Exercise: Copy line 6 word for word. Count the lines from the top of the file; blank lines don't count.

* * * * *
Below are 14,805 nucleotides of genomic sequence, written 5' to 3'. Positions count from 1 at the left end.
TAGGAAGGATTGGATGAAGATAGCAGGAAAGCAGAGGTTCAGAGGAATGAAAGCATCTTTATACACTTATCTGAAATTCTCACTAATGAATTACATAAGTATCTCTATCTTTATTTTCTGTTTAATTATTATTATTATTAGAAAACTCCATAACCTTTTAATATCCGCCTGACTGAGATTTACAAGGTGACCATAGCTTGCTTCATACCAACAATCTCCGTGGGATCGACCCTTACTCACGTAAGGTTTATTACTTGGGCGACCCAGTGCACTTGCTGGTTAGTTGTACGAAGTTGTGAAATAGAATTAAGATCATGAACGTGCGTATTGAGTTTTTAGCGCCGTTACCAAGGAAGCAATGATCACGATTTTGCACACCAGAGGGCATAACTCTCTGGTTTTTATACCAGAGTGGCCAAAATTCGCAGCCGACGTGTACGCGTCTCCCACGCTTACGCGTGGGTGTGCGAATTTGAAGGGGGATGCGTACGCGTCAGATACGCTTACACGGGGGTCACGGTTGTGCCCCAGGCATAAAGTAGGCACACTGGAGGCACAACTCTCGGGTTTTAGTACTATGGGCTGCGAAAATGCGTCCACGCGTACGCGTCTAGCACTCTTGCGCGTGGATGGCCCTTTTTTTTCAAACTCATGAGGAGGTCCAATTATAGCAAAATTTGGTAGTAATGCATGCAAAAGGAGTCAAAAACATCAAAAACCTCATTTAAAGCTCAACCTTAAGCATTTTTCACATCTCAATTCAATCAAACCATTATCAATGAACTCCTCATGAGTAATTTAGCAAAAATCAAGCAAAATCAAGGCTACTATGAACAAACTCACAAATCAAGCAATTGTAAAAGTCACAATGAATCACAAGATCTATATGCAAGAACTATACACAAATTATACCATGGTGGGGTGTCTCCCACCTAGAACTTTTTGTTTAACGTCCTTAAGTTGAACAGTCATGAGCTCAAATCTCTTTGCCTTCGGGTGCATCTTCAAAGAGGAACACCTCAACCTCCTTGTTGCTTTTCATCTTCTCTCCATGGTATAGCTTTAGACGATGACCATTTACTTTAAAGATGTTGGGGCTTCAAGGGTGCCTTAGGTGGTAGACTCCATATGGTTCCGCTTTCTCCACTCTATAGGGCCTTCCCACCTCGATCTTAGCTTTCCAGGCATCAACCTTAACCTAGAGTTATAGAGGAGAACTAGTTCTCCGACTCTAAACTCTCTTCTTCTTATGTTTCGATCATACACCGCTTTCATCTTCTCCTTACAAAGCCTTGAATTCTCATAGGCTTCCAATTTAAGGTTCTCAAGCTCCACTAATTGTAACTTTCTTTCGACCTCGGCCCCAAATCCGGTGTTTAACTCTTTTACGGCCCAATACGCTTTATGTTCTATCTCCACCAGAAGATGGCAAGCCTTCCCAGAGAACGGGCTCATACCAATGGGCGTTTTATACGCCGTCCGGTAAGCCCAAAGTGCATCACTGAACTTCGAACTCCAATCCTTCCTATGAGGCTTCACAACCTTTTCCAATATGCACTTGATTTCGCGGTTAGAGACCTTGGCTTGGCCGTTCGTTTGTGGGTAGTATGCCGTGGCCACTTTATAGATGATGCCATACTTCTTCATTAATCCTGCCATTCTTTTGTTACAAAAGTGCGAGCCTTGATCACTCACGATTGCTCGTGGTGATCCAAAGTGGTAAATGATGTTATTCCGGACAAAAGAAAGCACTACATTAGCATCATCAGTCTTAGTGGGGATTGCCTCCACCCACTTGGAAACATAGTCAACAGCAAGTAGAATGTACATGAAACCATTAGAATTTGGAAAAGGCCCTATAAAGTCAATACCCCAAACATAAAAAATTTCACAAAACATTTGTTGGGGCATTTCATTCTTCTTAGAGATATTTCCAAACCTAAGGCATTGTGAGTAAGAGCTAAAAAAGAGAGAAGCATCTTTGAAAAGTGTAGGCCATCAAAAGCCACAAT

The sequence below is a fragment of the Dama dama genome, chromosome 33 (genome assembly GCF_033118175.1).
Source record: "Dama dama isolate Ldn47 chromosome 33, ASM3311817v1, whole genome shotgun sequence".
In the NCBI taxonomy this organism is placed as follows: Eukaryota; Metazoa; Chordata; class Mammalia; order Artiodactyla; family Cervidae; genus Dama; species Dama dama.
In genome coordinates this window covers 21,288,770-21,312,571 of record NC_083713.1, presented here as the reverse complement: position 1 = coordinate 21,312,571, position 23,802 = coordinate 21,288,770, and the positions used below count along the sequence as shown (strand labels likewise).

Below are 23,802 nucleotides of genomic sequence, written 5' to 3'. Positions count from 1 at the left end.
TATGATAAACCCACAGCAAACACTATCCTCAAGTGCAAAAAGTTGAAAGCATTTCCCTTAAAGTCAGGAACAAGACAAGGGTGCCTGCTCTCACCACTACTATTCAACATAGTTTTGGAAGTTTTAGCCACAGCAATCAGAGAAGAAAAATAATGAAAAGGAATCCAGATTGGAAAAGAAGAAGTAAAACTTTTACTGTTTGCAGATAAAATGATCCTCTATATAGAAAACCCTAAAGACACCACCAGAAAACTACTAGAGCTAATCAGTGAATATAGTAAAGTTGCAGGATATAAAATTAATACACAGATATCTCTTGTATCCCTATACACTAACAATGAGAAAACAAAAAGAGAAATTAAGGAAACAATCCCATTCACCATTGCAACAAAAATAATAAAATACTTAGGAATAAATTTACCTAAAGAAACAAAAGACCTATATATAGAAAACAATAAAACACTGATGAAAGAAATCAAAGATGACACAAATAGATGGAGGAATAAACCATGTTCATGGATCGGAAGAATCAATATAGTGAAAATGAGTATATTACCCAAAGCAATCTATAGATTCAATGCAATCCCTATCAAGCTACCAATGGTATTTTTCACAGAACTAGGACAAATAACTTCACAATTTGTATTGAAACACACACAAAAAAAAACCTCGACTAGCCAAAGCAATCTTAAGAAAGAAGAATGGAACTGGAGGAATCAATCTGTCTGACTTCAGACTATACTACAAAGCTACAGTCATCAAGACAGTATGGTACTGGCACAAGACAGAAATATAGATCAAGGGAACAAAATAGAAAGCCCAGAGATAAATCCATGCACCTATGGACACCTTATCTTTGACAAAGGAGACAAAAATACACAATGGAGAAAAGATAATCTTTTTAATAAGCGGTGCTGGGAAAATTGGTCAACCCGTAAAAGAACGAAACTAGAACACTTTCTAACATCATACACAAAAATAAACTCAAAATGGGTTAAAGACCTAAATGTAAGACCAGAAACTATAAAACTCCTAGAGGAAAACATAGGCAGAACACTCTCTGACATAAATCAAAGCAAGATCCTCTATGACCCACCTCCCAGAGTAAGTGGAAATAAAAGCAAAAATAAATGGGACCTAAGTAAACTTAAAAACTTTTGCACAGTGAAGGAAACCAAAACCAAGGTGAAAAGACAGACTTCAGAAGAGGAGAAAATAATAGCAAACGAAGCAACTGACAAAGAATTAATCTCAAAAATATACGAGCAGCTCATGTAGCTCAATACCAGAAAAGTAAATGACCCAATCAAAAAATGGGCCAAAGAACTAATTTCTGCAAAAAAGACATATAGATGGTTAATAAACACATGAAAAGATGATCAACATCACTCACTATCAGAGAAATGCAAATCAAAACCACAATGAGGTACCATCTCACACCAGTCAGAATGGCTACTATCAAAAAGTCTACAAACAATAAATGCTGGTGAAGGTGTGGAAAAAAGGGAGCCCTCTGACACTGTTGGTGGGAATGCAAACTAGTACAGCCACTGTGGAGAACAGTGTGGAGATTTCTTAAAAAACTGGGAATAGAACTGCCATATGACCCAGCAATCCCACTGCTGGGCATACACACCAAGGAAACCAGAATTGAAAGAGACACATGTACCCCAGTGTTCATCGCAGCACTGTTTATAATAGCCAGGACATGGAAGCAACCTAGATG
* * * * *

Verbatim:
In genome coordinates this window covers 21,288,770-21,312,571 of record NC_083713.1, presented here as the reverse complement: position 1 = coordinate 21,312,571, position 23,802 = coordinate 21,288,770, and the positions used below count along the sequence as shown (strand labels likewise).